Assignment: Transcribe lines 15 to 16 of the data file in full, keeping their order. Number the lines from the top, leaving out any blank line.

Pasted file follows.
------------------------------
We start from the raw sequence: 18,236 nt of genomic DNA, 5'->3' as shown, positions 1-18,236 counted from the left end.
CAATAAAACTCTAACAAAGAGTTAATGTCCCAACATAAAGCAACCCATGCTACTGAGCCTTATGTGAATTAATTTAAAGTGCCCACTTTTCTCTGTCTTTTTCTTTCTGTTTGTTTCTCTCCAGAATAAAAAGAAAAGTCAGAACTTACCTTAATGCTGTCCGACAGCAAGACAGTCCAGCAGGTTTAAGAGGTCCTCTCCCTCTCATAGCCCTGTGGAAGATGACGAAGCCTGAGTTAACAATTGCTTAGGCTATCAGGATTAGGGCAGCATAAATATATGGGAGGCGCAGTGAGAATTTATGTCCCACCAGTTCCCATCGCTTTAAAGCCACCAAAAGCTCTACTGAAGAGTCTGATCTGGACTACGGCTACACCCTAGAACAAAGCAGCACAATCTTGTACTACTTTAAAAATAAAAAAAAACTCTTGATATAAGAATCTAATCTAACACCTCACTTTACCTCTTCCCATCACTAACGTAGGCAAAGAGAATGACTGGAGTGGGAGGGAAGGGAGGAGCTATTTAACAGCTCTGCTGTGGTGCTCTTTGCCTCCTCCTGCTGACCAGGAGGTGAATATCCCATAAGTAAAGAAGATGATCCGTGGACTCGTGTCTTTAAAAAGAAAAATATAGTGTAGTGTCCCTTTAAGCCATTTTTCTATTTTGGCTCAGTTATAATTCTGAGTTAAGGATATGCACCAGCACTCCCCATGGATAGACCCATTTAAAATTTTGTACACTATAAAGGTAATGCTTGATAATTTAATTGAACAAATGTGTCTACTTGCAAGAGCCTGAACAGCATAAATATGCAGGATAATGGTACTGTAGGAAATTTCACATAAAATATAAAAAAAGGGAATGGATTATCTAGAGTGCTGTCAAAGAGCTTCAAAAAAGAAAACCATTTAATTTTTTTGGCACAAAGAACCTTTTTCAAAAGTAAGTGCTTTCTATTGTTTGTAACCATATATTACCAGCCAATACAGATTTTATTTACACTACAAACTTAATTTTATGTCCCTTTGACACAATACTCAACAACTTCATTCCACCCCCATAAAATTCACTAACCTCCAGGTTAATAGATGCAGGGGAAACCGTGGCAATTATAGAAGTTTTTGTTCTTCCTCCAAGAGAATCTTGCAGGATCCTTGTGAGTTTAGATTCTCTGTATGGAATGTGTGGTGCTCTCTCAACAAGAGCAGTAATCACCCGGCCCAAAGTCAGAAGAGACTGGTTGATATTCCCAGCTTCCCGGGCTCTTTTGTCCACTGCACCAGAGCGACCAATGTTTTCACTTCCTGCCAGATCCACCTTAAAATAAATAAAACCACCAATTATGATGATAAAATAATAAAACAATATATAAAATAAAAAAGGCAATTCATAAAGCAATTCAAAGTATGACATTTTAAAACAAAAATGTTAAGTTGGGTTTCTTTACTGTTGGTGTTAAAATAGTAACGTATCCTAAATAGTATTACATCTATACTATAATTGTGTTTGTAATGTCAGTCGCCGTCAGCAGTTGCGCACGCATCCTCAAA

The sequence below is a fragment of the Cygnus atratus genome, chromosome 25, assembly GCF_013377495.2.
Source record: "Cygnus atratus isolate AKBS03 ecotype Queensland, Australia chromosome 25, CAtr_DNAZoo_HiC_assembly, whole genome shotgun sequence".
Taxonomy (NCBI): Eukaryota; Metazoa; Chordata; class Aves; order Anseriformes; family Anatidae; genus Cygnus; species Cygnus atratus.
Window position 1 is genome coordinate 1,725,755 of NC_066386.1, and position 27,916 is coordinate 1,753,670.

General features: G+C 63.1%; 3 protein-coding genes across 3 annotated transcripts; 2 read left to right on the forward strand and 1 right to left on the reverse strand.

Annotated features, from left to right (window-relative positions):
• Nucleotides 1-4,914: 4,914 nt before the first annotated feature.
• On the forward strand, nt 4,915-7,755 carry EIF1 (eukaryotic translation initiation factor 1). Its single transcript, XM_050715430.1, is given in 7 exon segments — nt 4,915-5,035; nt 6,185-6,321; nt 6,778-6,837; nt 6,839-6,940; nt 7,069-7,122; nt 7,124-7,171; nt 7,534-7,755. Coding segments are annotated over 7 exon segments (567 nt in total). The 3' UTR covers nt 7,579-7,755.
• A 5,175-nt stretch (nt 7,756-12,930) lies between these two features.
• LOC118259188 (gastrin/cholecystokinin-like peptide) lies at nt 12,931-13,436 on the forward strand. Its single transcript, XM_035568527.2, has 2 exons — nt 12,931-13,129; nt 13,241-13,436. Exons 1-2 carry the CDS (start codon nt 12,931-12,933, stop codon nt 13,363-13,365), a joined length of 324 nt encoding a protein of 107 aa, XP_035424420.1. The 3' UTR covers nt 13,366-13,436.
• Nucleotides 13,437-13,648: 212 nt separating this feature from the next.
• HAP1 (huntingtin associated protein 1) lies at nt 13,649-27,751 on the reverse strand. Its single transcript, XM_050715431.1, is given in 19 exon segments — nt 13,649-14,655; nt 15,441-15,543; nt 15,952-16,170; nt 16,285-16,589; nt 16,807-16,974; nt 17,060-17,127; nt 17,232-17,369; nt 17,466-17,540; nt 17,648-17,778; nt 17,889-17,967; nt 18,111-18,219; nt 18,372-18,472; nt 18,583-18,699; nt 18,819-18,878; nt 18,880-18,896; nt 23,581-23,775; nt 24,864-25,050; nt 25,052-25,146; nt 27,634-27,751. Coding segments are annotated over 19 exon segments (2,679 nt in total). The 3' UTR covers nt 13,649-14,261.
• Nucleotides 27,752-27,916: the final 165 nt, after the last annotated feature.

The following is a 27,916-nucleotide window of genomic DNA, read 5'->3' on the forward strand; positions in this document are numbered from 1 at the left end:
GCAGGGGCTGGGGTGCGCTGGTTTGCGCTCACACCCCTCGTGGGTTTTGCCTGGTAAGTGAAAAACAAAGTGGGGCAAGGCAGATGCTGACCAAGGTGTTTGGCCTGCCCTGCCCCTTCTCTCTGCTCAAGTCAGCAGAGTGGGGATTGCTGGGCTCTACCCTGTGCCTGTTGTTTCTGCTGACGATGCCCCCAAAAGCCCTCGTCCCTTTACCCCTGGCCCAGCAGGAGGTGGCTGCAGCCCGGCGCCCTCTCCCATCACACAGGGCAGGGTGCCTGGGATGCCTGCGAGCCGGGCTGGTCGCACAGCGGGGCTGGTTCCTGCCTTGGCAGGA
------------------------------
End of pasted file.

• Nucleotides 27,752-27,916: the final 165 nt, after the last annotated feature.

The following is a 27,916-nucleotide window of genomic DNA, read 5'->3' on the forward strand; positions in this document are numbered from 1 at the left end: